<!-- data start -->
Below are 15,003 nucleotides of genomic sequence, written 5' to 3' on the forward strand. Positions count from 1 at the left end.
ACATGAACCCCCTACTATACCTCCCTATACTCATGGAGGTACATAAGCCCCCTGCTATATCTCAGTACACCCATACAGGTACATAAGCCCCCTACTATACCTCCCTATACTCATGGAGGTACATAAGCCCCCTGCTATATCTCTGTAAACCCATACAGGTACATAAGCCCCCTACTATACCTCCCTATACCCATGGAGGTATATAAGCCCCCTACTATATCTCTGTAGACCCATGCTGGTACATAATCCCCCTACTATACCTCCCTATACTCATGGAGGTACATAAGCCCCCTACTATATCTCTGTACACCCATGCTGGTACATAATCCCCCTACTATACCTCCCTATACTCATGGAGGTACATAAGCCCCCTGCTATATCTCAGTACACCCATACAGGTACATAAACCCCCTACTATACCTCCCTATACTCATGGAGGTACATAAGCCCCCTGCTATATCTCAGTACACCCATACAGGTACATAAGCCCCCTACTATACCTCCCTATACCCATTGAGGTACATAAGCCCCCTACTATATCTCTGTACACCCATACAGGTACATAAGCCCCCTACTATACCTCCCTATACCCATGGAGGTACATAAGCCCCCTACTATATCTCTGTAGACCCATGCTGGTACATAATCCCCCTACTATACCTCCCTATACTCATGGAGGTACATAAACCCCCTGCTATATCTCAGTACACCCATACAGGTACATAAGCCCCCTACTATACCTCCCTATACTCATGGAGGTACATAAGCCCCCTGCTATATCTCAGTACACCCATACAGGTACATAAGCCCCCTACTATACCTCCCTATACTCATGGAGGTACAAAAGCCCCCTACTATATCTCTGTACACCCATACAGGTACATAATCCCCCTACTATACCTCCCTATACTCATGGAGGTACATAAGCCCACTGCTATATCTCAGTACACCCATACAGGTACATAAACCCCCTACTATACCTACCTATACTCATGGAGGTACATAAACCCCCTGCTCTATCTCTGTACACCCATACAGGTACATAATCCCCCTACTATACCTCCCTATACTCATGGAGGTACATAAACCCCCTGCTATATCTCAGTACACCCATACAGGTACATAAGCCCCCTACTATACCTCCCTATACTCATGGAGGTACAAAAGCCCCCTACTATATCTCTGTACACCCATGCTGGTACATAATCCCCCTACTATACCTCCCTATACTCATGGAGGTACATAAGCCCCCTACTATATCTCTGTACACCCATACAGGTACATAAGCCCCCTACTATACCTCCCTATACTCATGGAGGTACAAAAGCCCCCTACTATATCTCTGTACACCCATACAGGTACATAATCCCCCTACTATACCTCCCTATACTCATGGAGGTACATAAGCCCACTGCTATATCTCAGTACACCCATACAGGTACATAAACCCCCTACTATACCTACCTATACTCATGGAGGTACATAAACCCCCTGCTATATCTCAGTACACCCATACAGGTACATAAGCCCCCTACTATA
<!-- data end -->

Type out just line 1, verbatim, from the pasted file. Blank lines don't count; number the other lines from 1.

Below are 15,003 nucleotides of genomic sequence, written 5' to 3' on the forward strand. Positions count from 1 at the left end.